Trust: The heart of every relationship

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Imagine it: You meet someone. You two flirt for a while, until one of you asks the other out. You start a relationship. You are in love. Eventually, you move in together. The family loves you. You share everything — hopes, dreams, ideas. You think maybe this is the one.

Then one day you happen to see some texts on their phone — and realize they have been cheating on you. Or you check your bank account and see money missing. Maybe one of your friends overhears them saying terrible things about you to other people. Whatever the situation may be, you’ve been betrayed. The worst part is, you never saw it coming, so it hits you not only in the heart, but right in the gut.

11951c0What are you supposed to do when the person you trusted with everything turns out to be a lying liar who lies? How can you ever expect to trust anyone ever again?

You can do one of two things: change your name, go into hiding, and spend the rest of your life quietly avoiding contact with other people until you die alone; or, you can pick yourself up (after lots of therapeutic sobbing of course) and realize that not every person on Earth is a manipulative asshole. I vote for the latter (while I do appreciate the dramatic power behind dying alone, I’m not really into the idea.)

When you actually do feel ready to start a relationship again (and you will someday), is trust going to be built overnight? Of course not. It’s going to take you a lot longer to trust someone the second time around, especially if you got burned the first time. Think about your previous relationship and see if you can recognize any red flags that might have signaled behaviors that you may have been too in love to see. Ask your friends and family members if they noticed anything about your ex that made them feel suspicious or made them wonder. You might be surprised at the number of items that pop up on the list now that you are away from them.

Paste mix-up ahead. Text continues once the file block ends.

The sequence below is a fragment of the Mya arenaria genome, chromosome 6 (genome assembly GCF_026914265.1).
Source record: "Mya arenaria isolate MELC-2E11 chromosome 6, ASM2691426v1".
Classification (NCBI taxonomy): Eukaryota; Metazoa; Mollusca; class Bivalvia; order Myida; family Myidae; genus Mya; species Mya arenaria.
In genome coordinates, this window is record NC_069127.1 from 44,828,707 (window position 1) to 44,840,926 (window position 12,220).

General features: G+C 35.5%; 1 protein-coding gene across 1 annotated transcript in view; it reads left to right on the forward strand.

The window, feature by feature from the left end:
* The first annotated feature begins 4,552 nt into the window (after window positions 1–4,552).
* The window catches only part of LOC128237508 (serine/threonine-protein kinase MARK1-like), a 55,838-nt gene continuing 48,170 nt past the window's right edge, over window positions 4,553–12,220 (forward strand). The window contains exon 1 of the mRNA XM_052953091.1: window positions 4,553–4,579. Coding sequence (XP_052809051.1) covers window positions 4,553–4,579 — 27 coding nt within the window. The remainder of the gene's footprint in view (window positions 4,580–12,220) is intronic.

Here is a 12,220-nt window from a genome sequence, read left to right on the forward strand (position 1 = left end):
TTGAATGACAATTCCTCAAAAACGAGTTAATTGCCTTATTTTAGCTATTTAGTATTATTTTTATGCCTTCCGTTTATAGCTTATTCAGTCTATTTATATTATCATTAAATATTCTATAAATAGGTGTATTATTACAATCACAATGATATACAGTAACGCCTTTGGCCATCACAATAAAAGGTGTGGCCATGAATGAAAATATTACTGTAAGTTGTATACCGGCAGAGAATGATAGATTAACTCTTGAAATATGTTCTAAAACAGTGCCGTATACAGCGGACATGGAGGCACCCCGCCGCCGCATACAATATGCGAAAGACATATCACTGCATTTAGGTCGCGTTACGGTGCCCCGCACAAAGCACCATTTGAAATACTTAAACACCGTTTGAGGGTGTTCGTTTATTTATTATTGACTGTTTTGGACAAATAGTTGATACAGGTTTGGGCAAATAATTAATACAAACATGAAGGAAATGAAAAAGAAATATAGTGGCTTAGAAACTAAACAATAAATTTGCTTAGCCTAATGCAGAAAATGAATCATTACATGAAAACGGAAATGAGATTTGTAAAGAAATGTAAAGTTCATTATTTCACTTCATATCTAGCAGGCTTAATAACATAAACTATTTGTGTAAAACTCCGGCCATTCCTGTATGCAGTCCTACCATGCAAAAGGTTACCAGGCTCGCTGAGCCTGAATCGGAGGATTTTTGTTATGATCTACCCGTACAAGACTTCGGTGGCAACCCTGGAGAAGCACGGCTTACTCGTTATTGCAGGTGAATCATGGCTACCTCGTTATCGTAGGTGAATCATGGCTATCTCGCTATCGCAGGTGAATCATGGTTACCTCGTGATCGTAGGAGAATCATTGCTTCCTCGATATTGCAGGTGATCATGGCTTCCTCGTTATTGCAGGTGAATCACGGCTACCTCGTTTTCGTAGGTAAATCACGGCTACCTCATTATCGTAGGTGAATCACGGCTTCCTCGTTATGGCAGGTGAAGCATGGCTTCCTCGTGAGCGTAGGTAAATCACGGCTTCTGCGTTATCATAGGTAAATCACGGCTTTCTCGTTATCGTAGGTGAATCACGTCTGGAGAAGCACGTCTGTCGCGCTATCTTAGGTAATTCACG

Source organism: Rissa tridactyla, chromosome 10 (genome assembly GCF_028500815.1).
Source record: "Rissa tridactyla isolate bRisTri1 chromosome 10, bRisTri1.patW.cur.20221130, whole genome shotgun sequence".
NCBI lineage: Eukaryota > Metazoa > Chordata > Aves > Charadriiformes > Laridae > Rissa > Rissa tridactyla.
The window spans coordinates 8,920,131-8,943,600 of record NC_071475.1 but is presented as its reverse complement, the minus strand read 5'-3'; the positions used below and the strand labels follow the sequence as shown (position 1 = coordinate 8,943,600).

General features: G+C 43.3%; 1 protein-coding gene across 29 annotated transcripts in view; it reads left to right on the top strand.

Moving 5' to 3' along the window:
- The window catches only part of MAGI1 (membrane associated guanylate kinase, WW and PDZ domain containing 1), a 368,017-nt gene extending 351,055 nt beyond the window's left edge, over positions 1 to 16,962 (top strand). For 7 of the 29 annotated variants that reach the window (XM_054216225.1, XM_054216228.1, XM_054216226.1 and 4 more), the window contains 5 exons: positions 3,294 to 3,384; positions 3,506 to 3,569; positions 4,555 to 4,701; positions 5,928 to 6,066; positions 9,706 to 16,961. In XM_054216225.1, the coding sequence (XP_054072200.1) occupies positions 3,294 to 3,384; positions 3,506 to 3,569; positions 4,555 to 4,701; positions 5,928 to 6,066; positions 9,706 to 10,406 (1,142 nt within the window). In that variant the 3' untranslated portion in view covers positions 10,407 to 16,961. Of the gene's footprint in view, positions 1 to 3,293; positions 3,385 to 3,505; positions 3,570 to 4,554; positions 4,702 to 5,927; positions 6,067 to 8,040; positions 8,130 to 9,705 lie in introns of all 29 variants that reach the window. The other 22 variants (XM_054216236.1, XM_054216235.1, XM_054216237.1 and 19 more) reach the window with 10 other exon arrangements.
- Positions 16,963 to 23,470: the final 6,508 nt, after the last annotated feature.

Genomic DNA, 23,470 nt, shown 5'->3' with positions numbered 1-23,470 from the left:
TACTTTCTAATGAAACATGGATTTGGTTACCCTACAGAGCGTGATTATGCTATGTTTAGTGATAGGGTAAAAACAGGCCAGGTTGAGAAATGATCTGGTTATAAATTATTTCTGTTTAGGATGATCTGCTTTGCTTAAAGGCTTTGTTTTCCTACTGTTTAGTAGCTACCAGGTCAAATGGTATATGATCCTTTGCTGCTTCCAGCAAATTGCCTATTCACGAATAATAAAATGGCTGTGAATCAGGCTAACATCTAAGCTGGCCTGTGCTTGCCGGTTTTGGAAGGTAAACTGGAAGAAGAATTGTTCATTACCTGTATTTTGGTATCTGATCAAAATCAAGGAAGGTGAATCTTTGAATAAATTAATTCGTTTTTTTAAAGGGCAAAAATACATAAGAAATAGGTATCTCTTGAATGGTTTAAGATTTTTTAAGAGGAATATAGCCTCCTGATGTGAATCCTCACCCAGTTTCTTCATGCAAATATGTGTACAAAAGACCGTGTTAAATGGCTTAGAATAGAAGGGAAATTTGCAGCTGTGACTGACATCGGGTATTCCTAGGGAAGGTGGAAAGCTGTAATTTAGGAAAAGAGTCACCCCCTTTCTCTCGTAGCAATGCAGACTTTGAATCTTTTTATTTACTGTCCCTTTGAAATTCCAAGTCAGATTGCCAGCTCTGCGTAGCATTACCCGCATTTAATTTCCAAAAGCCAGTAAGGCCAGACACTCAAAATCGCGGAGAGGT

Learn how to recognize the signs of abuse. Too many people hear the word “abuse” and assume the conversation is about physical abuse. They forget that verbal and emotional abuse are very real. Just because the person never laid a hand on you doesn’t mean they weren’t abusing you. Use the many resources out there to protect yourself as much as possible from getting into a similar situation and be thankful you are away from that toxic person.

Even if you are a blubbering, snotty mess most of the time after your breakup, that’s okay. It’s natural. Just make sure that in between blubbers you realize that eventually you will trust someone again, and hopefully that person will be worthy of that trust.